Location : Republic of Yemen lies in the south of the Arabian Peninsula in the south-west of the continent of Asia. It is bounded on the north by Saudi Arabia, on the south Arabian Sea and Gulf of Aden, on the east by the Sultanate of Oman and the Red Sea to the west.
Official name: Republic of Yemen.
Sana'a is the capital of the Republic of Yemen and has the administrative division of the Republic of Yemen (20) governorates in addition to the secretariat of the capital.
National flag : a rectangular shape was introduced by two-thirds of its length. The flag consists of three colors evenly spaced; red at the top, white in the middle and black at the bottom.
Red: The symbol of the revolution.
White: symbolizes the principles of the revolution and its clarity.
Black symbolizes despotic regime prior to the revolution.
Motto: The motto of the Republic of Yemen is an eagle that symbolizes the power of the people and soars in the horizon of freedom, carrying in its wings on the national flag, and mounted on a base that reads: Republic of Yemen.
Religion and Language: Islam is the state religion and Arabic is the official language.
National currency: Rial
Local Time: +3 hours ahead of GMT throughout the year.
Electricity: 220 volts / 250 Hz.
International: country code 967 +
Ports of the Republic of Yemen:
Air : (Sana'a International Airport - Aden International Airport - Taiz International Airport - Airport Hodeidah International Airport - Mukalla International Airport - Seoun).
Land : (Haradh - Buka – Ilbain – Shihn - Sarfait– al-Wadi'a).
Sea : (Port of Aden - Port of Mokha - Port of Hodeidah - Port of Mukalla - Port Nashtoon - Port Qishn Sayhut - Port Dhabba - Bir Ali Port - the port of Balhaf - Port Ruddum - Port Dhubab - Port Khokha - Salif Port - Port of Ras Issa - Port Akhawba - Port Luhayya - Port MIDI).
Regime in the Republic of Yemen: Republican and Democrat, the people and the owners of the power. They exercise it directly through referendums and general elections, and activities, carried out indirectly through the legislative, executive and judicial authorities or through elected local councils. The political system in the Republic of Yemen is based on political and party pluralism , peaceful transition of power is secured through general election.
President: The President of the Republic of Yemen is the head of state who is elected directly by the people in competitive elections with the participation of a number of candidates. Victory requires the President to obtain the majority vote of the electorate. And the presidential term of seven years from the date he is sworn in. The post of President of the Republic is not allowed to be taken by one person more than two presidential terms.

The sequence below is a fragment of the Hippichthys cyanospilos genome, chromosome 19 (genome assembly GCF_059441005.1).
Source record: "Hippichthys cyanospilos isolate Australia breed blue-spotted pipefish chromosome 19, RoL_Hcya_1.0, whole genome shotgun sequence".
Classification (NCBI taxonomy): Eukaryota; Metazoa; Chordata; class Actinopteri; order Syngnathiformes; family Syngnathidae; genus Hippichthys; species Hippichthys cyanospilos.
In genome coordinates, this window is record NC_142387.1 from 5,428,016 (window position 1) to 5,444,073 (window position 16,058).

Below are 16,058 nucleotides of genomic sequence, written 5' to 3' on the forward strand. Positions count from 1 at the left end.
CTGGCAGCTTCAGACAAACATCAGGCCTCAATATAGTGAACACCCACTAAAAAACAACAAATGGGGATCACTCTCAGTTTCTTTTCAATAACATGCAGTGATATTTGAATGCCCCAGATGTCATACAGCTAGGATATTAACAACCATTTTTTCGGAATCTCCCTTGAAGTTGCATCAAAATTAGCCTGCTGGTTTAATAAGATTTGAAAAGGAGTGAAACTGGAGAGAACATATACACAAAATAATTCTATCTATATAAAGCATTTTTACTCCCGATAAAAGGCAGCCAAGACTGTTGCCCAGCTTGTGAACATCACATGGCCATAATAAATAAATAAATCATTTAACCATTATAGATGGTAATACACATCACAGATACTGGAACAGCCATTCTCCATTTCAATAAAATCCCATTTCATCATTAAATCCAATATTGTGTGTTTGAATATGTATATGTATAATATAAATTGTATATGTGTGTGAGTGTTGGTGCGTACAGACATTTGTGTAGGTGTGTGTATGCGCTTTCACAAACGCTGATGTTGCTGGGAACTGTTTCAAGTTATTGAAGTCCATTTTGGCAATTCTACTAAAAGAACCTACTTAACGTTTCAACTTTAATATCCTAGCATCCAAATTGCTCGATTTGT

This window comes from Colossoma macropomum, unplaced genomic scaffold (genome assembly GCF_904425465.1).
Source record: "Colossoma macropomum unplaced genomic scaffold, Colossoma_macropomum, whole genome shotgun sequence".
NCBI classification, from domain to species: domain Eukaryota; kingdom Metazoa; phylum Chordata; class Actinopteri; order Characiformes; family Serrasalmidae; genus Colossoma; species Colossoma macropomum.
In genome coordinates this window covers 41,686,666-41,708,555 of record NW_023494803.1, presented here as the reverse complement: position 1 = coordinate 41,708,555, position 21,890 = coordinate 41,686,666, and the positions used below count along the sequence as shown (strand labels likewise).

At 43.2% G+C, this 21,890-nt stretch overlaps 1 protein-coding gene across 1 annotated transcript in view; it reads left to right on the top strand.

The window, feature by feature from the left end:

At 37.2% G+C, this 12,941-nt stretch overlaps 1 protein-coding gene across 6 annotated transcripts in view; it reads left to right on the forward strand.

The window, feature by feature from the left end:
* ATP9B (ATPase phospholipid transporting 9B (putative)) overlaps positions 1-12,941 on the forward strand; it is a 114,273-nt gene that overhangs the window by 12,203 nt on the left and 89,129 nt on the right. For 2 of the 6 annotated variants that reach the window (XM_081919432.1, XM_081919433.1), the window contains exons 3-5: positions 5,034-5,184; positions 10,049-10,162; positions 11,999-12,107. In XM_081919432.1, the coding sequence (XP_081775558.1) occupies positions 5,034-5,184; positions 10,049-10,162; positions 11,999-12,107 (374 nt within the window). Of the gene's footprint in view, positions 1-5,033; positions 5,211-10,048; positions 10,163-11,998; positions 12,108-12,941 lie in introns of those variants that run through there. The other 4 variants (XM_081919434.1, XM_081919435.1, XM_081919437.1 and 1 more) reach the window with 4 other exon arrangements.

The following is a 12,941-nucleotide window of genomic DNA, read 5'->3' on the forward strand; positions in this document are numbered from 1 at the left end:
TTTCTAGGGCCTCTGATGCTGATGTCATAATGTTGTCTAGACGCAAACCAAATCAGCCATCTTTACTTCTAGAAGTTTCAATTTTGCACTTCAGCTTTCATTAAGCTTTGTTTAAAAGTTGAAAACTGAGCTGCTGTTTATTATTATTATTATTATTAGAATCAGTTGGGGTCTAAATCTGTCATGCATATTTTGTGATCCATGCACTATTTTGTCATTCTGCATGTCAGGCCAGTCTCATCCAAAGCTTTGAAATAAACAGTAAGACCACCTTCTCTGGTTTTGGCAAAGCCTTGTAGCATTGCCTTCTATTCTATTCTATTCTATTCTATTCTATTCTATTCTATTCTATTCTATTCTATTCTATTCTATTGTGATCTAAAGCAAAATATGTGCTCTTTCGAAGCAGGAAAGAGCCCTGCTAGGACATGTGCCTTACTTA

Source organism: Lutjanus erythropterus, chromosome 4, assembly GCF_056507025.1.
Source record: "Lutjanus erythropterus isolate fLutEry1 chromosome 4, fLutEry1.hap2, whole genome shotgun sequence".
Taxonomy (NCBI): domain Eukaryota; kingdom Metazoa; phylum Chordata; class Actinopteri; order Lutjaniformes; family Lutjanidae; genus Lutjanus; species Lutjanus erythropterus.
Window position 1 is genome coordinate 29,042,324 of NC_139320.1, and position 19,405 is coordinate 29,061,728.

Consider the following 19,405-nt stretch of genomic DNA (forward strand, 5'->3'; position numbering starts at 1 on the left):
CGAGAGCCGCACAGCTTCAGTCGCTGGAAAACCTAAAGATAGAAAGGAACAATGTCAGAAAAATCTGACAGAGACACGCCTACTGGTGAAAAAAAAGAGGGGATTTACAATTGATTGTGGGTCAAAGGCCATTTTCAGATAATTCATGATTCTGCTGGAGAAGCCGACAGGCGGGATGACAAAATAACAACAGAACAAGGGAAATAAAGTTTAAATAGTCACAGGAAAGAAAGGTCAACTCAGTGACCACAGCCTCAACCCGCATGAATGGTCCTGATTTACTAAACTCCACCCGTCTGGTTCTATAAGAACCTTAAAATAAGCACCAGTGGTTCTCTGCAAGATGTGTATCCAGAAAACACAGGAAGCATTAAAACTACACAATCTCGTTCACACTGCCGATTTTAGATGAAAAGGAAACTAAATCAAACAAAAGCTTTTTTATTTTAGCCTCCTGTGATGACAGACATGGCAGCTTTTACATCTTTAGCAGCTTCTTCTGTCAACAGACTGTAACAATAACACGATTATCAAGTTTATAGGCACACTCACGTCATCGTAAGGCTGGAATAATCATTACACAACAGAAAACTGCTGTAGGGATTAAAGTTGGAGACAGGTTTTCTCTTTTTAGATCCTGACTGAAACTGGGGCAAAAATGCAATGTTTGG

Local authority: the local authority is a form of practice in governance in Yemen and the achievement of this process through the rules and constitutional and legal systems which are based on the principle of administrative and financial decentralization and the expansion of opportunities for participation in the formulation of policies and plans, programs and decision-making and community participation in decision-making for the conduct of their daily lives and develop their standard of living as well as the control and supervision on the functioning of the executive organs in the various governorates and directorates, and the Republic of Yemen is divided administratively under the system of local authority to (21) counties, including the Secretariat of the capital of Yemen is introduced during the year 2004, the governorates are divided into: (333) Directorate, (2200) Uzla (district) in addition to 36,986 villages. There are 5620 polling centers.
The population of the Republic in accordance with the final results of the General Census of Population and Housing and facilities of 200 was 4 (19.685.161) and the number of inhabitants of the Republic of Yemen to the estimated 20,901,082 people in 2006. The population is growing at a rate (3%) and represents the male population (10,656,919) people, and by 50.99% of the total population. It also represents the female population (10,244,162) people, and by 49.01% of the total population.
Mortality rate among infants less than a year (77.20) Child / A child.
Crude mortality rate is 8.99 per thousand births for 2004.
The average life expectancy at birth is 61.08 years.
The average number of individuals per family 7.14 and the average number of persons per dwelling 6.9 persons.
Topography : Yemen is characterized by diversity of its surface and therefore has been divided into five major geographic regions are: